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Volume 8 Supplement 1

Genetic Analysis Workshop 18

  • Proceedings
  • Open Access

Considering interactive effects in the identification of influential regions with extremely rare variants via fixed bin approach

BMC Proceedings20148(Suppl 1):S7

Published: 17 June 2014


In this study, we analyze the Genetic Analysis Workshop 18 (GAW18) data to identify regions of single-nucleotide polymorphisms (SNPs), which significantly influence hypertension status among individuals. We have studied the marginal impact of these regions on disease status in the past, but we extend the method to deal with environmental factors present in data collected over several exam periods. We consider the respective interactions between such traits as smoking status and age with the genetic information and hope to augment those genetic regions deemed influential marginally with those that contribute via an interactive effect. In particular, we focus only on rare variants and apply a procedure to combine signal among rare variants in a number of "fixed bins" along the chromosome. We extend the procedure in Agne et al [1] to incorporate environmental factors by dichotomizing subjects via traits such as smoking status and age, running the marginal procedure among each respective category (i.e., smokers or nonsmokers), and then combining their scores into a score for interaction. To avoid overlap of subjects, we examine each exam period individually. Out of a possible 629 fixed-bin regions in chromosome 3, we observe that 11 show up in multiple exam periods for gene-smoking score. Fifteen regions exhibit significance for multiple exam periods for gene-age score, with 4 regions deemed significant for all 3 exam periods. The procedure pinpoints SNPs in 8 "answer" genes, with 5 of these showing up as significant in multiple testing schemes (Gene-Smoking, Gene-Age for Exams 1, 2, and 3).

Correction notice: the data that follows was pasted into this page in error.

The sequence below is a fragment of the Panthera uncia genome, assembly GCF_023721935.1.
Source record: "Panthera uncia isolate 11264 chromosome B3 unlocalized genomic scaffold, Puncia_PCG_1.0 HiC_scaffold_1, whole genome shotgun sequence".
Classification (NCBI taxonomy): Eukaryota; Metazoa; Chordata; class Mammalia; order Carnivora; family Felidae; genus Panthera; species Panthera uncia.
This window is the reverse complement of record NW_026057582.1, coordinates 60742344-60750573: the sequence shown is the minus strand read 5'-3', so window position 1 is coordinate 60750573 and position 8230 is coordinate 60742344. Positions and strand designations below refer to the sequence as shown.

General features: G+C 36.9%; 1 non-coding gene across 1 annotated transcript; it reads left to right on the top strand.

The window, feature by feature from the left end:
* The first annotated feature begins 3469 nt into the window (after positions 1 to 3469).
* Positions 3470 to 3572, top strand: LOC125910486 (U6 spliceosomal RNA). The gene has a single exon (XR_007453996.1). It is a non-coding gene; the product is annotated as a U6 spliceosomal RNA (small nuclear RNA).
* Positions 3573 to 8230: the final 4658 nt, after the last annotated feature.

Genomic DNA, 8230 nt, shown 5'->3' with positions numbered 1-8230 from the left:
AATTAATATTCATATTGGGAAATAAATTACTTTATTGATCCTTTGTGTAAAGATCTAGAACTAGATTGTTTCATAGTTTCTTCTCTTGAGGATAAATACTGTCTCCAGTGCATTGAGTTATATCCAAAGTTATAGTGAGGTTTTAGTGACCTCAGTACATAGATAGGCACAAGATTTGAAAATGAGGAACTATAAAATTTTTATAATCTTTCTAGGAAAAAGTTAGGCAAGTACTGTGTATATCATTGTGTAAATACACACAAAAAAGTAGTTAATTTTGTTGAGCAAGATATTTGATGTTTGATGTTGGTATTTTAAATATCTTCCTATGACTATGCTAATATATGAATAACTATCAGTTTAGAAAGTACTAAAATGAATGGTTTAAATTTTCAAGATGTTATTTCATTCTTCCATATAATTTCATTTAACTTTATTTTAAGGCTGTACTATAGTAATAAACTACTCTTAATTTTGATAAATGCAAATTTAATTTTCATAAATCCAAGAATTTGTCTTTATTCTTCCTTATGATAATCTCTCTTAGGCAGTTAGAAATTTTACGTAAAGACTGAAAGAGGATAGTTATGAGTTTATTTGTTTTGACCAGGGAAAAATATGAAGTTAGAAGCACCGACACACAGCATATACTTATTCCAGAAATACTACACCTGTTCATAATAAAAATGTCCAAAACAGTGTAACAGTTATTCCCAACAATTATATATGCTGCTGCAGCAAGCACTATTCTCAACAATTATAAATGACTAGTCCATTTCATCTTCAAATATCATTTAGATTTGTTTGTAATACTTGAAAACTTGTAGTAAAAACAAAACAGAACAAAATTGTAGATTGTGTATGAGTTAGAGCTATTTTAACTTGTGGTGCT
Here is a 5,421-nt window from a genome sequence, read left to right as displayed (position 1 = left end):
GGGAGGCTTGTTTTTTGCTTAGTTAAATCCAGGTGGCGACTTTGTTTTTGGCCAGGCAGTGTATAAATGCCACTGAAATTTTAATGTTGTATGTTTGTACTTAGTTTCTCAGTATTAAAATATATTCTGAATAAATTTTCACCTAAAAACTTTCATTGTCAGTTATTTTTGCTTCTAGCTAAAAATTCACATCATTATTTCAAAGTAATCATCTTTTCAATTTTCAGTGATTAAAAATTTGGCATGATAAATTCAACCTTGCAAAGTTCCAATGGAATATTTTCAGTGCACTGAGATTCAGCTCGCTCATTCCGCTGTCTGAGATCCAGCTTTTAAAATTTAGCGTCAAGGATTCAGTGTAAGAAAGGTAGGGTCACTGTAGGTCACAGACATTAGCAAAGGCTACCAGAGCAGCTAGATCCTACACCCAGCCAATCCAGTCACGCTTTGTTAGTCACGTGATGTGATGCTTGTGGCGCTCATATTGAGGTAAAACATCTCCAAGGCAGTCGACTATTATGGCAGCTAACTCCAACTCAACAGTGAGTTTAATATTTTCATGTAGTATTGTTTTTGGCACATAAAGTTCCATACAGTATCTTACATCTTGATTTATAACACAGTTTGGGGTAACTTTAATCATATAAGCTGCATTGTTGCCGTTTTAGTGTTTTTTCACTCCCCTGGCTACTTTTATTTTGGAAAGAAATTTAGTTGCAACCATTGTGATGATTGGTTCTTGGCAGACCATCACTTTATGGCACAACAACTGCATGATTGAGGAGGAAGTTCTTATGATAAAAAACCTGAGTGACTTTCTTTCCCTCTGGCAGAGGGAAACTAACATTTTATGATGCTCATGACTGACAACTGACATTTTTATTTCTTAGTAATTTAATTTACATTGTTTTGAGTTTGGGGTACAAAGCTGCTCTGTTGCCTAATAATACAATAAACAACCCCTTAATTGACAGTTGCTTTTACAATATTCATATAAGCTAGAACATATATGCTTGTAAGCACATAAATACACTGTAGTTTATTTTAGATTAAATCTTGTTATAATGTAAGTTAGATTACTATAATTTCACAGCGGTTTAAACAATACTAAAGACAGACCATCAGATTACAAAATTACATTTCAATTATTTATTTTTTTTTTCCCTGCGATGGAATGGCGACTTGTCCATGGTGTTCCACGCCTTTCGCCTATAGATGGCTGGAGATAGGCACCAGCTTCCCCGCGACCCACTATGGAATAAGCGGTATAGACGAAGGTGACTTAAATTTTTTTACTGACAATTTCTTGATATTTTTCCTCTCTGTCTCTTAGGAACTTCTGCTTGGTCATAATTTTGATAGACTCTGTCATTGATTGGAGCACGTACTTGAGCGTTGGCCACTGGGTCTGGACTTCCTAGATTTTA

Smoking StatusRare VariantInfluential RegionHypertension StatusGenetic Analysis Workshop


The possible influence of rare variants on disease susceptibility has garnered more attention in recent years[2, 3]. A rare variant is defined by a frequency of less than 1% [4]. Recent works have suggested that "uncommon or rare genetic variants can easily create synthetic associations that are credited to common variants" and have called for follow-up in future GWAS studies [5]. This field of "rare variants" will be the focus of this project. Figure 1 shows how skewed the distribution of minor allele frequency in the data is towards rare variants.
Figure 1
Figure 1

Histogram of distribution of minor allele frequency in genotypes.

Hypertension as a disease has often been linked to environmental factors such as smoking status [6] and age [7]. In the past, methods of studying rare variants have been applied that deal only with a marginal genetic effect [1]. It would seem logical to attempt to incorporate some sort of interaction into the analysis of this study. In the past, "extreme groups analysis" (EGA) has been suggested as a method for dealing with an interaction between traits in a simple manner[8]. This method has both been praised and come under scrutiny for its simplicity and its tendency to only a more distilled version of the data [9].